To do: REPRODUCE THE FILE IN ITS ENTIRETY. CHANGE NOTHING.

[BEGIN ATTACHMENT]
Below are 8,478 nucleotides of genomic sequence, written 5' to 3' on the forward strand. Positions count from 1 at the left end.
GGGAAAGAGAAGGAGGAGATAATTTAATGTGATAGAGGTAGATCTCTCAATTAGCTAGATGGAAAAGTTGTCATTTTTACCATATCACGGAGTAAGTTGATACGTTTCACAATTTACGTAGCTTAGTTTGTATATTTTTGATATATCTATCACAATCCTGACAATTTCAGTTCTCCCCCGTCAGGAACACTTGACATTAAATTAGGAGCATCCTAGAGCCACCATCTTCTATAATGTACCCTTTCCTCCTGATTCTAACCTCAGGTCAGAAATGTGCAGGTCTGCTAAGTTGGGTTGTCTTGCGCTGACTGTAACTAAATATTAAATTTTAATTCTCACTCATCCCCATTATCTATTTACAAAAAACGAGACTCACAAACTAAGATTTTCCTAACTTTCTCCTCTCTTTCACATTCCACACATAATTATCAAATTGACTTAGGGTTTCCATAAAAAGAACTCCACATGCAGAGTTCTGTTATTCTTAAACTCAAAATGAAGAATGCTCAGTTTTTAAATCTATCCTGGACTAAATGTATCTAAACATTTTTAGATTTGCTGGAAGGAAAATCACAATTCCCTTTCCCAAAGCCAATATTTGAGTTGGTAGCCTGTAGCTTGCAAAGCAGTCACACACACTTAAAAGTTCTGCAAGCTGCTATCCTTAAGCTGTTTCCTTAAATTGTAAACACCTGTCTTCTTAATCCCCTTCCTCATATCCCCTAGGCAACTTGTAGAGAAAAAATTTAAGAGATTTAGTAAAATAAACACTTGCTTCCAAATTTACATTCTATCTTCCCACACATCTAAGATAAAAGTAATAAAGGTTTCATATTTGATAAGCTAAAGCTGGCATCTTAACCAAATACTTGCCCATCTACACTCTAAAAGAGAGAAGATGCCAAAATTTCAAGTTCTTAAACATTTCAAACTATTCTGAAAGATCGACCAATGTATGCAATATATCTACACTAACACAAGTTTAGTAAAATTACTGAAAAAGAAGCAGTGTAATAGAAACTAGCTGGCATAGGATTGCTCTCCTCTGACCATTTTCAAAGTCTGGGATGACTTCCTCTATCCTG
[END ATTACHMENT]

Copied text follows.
Below are 8,478 nucleotides of genomic sequence, written 5' to 3' on the forward strand. Positions count from 1 at the left end.
GGGAAAGAGAAGGAGGAGATAATTTAATGTGATAGAGGTAGATCTCTCAATTAGCTAGATGGAAAAGTTGTCATTTTTACCATATCACGGAGTAAGTTGATACGTTTCACAATTTACGTAGCTTAGTTTGTATATTTTTGATATATCTATCACAATCCTGACAATTTCAGTTCTCCCCCGTCAGGAACACTTGACATTAAATTAGGAGCATCCTAGAGCCACCATCTTCTATAATGTACCCTTTCCTCCTGATTCTAACCTCAGGTCAGAAATGTGCAGGTCTGCTAAGTTGGGTTGTCTTGCGCTGACTGTAACTAAATATTAAATTTTAATTCTCACTCATCCCCATTATCTATTTACAAAAAACGAGACTCACAAACTAAGATTTTCCTAACTTTCTCCTCTCTTTCACATTCCACACATAATTATCAAATTGACTTAGGGTTTCCATAAAAAGAACTCCACATGCAGAGTTCTGTTATTCTTAAACTCAAAATGAAGAATGCTCAGTTTTTAAATCTATCCTGGACTAAATGTATCTAAACATTTTTAGATTTGCTGGAAGGAAAATCACAATTCCCTTTCCCAAAGCCAATATTTGAGTTGGTAGCCTGTAGCTTGCAAAGCAGTCACACACACTTAAAAGTTCTGCAAGCTGCTATCCTTAAGCTGTTTCCTTAAATTGTAAACACCTGTCTTCTTAATCCCCTTCCTCATATCCCCTAGGCAACTTGTAGAGAAAAAATTTAAGAGATTTAGTAAAATAAACACTTGCTTCCAAATTTACATTCTATCTTCCCACACATCTAAGATAAAAGTAATAAAGGTTTCATATTTGATAAGCTAAAGCTGGCATCTTAACCAAATACTTGCCCATCTACACTCTAAAAGAGAGAAGATGCCAAAATTTCAAGTTCTTAAACATTTCAAACTATTCTGAAAGATCGACCAATGTATGCAATATATCTACACTAACACAAGTTTAGTAAAATTACTGAAAAAGAAGCAGTGTAATAGAAACTAGCTGGCATAGGATTGCTCTCCTCTGACCATTTTCAAAGTCTGGGATGACTTCCTCTATCCTG